Old Roswell: No country for women and dogs

August 3, 2013 • Local News

Dogs and women did not fare well in old Roswell. Marshal Robert E. Maddux, 1899-1902, was given a salary of $75 a month. When hired, he was given specific instructions to kill every unlicensed dog and arrest every female who was intoxicated, entered a saloon, a gambling house or dressed in an immoderate fashion. The women targeted by the original ordinance did not necessarily include those who were prostitutes.

The language of the ordinances about dogs is suggestive. The charge leveled against people who did not pay license fees was “harboring illegal dogs,” which indicates that the dogs were criminal and not the owner, who failed to obtain the required licenses and tags. It was the owner, though, who paid the fines, which also revealed a gender bias.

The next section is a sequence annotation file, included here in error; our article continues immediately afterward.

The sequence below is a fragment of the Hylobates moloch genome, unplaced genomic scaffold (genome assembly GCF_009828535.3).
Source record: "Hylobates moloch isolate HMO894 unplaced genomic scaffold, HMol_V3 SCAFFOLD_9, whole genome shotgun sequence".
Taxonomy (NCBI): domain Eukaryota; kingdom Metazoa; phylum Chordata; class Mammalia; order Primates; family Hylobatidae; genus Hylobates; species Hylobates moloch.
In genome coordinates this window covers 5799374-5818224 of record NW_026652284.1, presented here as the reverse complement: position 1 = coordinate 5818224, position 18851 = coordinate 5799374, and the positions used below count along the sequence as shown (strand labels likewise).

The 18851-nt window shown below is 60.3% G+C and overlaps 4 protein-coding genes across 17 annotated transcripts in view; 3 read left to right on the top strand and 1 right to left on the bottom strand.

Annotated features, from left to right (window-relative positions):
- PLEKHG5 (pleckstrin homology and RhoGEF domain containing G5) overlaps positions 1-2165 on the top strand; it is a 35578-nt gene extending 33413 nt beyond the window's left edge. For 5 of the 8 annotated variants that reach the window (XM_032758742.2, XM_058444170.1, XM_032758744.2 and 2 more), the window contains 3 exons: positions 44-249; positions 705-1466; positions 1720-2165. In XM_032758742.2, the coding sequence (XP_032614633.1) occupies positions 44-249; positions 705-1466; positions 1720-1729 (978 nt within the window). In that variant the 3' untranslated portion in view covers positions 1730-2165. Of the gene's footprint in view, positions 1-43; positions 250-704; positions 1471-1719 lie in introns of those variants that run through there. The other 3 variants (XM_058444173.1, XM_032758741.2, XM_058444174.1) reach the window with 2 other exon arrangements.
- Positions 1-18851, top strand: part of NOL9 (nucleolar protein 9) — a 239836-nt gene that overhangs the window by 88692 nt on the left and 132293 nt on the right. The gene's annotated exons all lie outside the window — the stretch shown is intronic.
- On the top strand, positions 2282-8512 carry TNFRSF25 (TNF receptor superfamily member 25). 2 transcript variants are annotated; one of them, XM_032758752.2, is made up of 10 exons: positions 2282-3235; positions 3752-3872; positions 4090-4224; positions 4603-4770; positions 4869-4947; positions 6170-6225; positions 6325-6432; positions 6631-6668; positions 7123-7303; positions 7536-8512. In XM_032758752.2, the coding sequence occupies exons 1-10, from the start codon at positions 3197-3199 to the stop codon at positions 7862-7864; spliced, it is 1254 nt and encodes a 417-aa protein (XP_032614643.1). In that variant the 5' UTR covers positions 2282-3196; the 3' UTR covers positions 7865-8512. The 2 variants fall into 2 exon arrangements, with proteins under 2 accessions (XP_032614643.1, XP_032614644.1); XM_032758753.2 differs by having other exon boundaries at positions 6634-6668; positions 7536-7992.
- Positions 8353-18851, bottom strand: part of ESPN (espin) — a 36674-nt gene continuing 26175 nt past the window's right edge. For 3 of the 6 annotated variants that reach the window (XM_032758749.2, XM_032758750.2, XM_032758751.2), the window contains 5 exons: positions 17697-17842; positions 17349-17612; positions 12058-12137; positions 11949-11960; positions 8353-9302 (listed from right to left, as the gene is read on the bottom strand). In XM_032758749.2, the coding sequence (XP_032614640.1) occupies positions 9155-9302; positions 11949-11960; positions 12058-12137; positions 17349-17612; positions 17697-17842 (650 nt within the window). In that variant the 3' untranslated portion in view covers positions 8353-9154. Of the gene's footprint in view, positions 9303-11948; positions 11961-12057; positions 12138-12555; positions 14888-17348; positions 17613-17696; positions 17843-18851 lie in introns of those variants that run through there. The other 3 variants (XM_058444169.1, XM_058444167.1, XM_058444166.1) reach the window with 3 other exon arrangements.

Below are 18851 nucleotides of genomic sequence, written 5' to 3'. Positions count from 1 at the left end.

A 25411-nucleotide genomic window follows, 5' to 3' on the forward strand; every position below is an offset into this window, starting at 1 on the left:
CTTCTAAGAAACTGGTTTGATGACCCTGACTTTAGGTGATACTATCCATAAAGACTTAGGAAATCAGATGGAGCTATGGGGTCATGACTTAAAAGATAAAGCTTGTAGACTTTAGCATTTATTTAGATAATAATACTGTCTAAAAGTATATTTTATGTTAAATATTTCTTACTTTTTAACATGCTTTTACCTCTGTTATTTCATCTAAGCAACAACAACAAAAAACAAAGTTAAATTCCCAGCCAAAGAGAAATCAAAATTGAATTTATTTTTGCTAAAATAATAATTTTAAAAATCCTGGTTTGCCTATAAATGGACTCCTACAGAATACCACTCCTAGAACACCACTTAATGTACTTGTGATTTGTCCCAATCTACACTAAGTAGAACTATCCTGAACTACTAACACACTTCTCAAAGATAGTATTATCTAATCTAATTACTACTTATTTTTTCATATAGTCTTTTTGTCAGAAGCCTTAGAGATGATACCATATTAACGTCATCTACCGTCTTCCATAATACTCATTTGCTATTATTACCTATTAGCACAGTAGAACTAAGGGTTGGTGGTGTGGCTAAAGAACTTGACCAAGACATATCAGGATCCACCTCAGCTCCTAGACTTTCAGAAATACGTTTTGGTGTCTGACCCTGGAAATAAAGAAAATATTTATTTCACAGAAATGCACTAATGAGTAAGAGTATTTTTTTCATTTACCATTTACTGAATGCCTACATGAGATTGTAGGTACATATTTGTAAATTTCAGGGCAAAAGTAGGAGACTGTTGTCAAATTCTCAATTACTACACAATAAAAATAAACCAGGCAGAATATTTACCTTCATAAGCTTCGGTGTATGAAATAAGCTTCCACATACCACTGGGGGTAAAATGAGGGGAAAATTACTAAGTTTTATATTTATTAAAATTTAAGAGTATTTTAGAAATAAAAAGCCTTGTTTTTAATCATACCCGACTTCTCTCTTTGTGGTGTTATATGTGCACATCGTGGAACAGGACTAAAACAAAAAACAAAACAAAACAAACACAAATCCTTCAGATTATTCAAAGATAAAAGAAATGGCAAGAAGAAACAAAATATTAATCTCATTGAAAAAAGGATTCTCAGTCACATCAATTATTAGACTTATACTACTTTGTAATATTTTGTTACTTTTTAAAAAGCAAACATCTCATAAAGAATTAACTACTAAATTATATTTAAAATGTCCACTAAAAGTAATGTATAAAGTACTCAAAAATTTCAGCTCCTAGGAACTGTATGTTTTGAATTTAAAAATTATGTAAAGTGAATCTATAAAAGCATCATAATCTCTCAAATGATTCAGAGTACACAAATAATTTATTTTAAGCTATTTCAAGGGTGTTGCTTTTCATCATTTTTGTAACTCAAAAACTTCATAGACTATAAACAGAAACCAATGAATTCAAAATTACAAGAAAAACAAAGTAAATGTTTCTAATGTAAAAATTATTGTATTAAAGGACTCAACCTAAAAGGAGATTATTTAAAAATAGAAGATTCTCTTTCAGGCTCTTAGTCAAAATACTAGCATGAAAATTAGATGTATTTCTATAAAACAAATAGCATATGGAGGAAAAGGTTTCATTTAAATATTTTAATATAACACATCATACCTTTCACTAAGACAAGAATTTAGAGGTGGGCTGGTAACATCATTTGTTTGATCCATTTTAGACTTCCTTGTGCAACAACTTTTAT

The fines listed in 1915 for a harboring an unlicensed male dog were $1; a female dog, $2.

Richard Lucero, past president of the Historical Society of Southeast New Mexico, noted that men who were seen in the company of “lewd or Login to read more

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